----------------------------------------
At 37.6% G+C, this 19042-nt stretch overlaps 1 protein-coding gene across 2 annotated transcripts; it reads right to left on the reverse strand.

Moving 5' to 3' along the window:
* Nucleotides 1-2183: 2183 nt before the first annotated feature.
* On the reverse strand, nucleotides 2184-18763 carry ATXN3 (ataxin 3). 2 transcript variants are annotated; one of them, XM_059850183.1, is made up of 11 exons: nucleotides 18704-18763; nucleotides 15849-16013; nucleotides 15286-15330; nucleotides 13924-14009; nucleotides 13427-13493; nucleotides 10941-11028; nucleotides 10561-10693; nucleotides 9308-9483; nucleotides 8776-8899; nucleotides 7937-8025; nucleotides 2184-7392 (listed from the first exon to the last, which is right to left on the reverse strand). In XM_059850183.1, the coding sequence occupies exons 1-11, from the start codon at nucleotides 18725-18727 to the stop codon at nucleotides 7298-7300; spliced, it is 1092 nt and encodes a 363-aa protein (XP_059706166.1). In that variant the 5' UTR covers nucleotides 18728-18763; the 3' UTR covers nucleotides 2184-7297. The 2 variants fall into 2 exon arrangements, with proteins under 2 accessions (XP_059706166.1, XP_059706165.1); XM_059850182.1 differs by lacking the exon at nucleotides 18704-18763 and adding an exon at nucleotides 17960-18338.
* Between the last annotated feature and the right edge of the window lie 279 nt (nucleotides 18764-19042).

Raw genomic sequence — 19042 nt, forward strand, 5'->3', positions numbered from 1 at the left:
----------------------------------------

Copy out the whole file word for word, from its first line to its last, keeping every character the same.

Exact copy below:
At 37.6% G+C, this 19042-nt stretch overlaps 1 protein-coding gene across 2 annotated transcripts; it reads right to left on the reverse strand.

Moving 5' to 3' along the window:
* Nucleotides 1-2183: 2183 nt before the first annotated feature.
* On the reverse strand, nucleotides 2184-18763 carry ATXN3 (ataxin 3). 2 transcript variants are annotated; one of them, XM_059850183.1, is made up of 11 exons: nucleotides 18704-18763; nucleotides 15849-16013; nucleotides 15286-15330; nucleotides 13924-14009; nucleotides 13427-13493; nucleotides 10941-11028; nucleotides 10561-10693; nucleotides 9308-9483; nucleotides 8776-8899; nucleotides 7937-8025; nucleotides 2184-7392 (listed from the first exon to the last, which is right to left on the reverse strand). In XM_059850183.1, the coding sequence occupies exons 1-11, from the start codon at nucleotides 18725-18727 to the stop codon at nucleotides 7298-7300; spliced, it is 1092 nt and encodes a 363-aa protein (XP_059706166.1). In that variant the 5' UTR covers nucleotides 18728-18763; the 3' UTR covers nucleotides 2184-7297. The 2 variants fall into 2 exon arrangements, with proteins under 2 accessions (XP_059706166.1, XP_059706165.1); XM_059850182.1 differs by lacking the exon at nucleotides 18704-18763 and adding an exon at nucleotides 17960-18338.
* Between the last annotated feature and the right edge of the window lie 279 nt (nucleotides 18764-19042).

Raw genomic sequence — 19042 nt, forward strand, 5'->3', positions numbered from 1 at the left: